The terminal is a tool many programmers use every day. But unusually for a software tool, it hasn't changed much in quite a long time. When we open up a terminal window, it's so that our computer can pretend to be a VT100 from 1978:
And the way programs talk to it is even older. Terminals are sometimes called TTYs, which is short for teletypewriter:
Our computers have got massively more powerful since the 70s, and the interfaces are immensely richer. We use many other interfaces alongside the terminal, but it's still important and nothing is about to replace it. Why is this basic interface so great?
The answer has three parts: the keyboard, the terminal and the shell. Each one has a set of advantages we can use in designing other applications and systems.
The keyboard gives us a glorious power to talk to the computer. My laptop has 83 keys, and my fingers mostly know their own way to the keys I want, with little thought involved. We can also combine keys (like Ctrl-C) to give more meanings. In comparison, moving a mouse to click on things feels very limiting.
Some programmers really care about their keyboards, and spend considerable sums on ergonomic keyboards or special key switches. But even a basic USB or laptop keyboard is a very effective way for your fingers to control the computer.
Mice have their place too: the keyboard would be a clumsy tool for editing photos, for instance. And increasingly we interact with our computers via touchscreens, which have their own advantages and disadvantages. But for many tasks, it's hard to beat fingers on physical keys. Switching between keyboard and mouse (or touchscreen) also slows us down, so if we're already using the keyboard, we like to keep our fingers there.
Applications are starting to recognise the benefits of keyboard interfaces again. I'm writing this post in Atom, which is one of several modern editors with a command palette:
I open the command palette with a keyboard shortcut, it searches the available commands as I type, and it's smart enough to deal with spelling mistakes. Keyboard interfaces are often considered more difficult for new users, but this design can be easier than searching through nested menus or trying to remember dozens of toolbar icons.
The terminal itself
The terminal is that grid of fixed-width characters (i and m take the same space, unlike in normal text), and the interfaces that control it. There are a few great things about the terminal:
Firstly, the interface is established, stable, and predictable. If a program writes '\x1b1;31m' to the terminal, the output will turn red. This 'ANSI escape code' works in Gnome terminal, in Konsole, Xterm, iTerm, and in the web-based terminal output from Travis CI jobs. It will work with a terminal from 10 years ago, and probably one from 10 years in the future. Terminals did once have compatibility issues, and the terminfo database was built to handle this, but today we rarely have to worry about it.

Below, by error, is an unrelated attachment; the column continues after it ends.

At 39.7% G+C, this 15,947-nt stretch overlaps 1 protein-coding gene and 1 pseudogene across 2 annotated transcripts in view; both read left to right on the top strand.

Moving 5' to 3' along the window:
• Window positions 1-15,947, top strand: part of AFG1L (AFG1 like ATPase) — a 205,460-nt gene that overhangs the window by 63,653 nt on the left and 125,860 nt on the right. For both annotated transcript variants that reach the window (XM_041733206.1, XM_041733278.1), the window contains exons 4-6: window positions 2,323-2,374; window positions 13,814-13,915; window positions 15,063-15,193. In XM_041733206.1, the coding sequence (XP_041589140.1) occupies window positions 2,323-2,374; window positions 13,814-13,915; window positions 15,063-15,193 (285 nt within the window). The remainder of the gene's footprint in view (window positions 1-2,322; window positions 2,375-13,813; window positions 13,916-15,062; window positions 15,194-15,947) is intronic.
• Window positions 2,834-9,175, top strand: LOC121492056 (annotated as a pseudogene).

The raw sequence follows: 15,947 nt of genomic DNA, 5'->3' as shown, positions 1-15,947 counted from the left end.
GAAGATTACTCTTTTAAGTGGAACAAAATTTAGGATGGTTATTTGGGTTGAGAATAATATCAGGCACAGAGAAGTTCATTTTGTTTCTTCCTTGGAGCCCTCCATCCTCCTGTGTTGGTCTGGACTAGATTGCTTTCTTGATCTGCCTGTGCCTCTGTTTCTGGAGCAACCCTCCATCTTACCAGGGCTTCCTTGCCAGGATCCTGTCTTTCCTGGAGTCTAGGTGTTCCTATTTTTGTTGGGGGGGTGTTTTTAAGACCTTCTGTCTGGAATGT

Secondly, the terminal is mostly controlled by in-band signalling—special codes, like the 'switch to red' code above, are written to and read from the terminal. There are a few exceptions, like changing the size of the terminal window, which use other API calls, but mostly it comes down to reading and writing bytes. Those bytes can easily be sent over the network to control a terminal remotely, e.g. over SSH. They can even be recorded.
Thirdly, the terminal is very efficient. My laptop has over 2 million pixels, but a full screen terminal only has around 12500 characters. So using SSH requires only a tiny amount of bandwidth, because it sends characters rather than pixels. And SSH isn't specially designed for poor connections: Mosh is a modern alternative which is.
There are many programs you can run in a terminal, but most often you're interacting with a 'system shell' such as bash or zsh. You type a command in, press enter, the computer runs it and prompts you for another.
These commands are definitely harder to learn than clicking around files and settings. But if you need to ask for help online, an explanation of what to click is much more work than a command to copy+paste, both for you and for the person answering. And once you know some commands, it's easy to put them into a script to repeat a procedure you need to do often—there's no convenient equivalent for clicking things.
Writing a command-line program to be run from the shell is much less work than designing and creating a GUI (graphical user interface), whatever programming language and toolkit you're using. This is especially true if the program needs to run on different platforms. So there are lots of command line tools with no GUI equivalent—like pip, which installs Python packages, or nikola, which builds this blog. The obvious way to use these tools is in the terminal.
The combination of these three pieces—the keyboard, the terminal API and the command line—along with all the programs written for this environment, means that we'll be typing commands into a terminal for a long time yet, even if it looks arcane and outdated.